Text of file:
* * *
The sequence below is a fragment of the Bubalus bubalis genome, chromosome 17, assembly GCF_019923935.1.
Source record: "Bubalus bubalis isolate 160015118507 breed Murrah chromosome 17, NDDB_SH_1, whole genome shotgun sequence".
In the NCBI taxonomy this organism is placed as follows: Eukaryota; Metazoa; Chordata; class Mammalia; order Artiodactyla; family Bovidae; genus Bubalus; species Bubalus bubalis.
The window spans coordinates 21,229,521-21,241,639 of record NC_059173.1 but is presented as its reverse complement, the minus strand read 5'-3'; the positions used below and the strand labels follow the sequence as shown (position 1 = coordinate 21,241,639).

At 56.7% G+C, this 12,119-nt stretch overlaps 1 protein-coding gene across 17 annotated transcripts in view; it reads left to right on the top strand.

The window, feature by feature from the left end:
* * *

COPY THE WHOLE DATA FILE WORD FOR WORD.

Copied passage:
The sequence below is a fragment of the Bubalus bubalis genome, chromosome 17, assembly GCF_019923935.1.
Source record: "Bubalus bubalis isolate 160015118507 breed Murrah chromosome 17, NDDB_SH_1, whole genome shotgun sequence".
In the NCBI taxonomy this organism is placed as follows: Eukaryota; Metazoa; Chordata; class Mammalia; order Artiodactyla; family Bovidae; genus Bubalus; species Bubalus bubalis.
The window spans coordinates 21,229,521-21,241,639 of record NC_059173.1 but is presented as its reverse complement, the minus strand read 5'-3'; the positions used below and the strand labels follow the sequence as shown (position 1 = coordinate 21,241,639).

At 56.7% G+C, this 12,119-nt stretch overlaps 1 protein-coding gene across 17 annotated transcripts in view; it reads left to right on the top strand.

The window, feature by feature from the left end: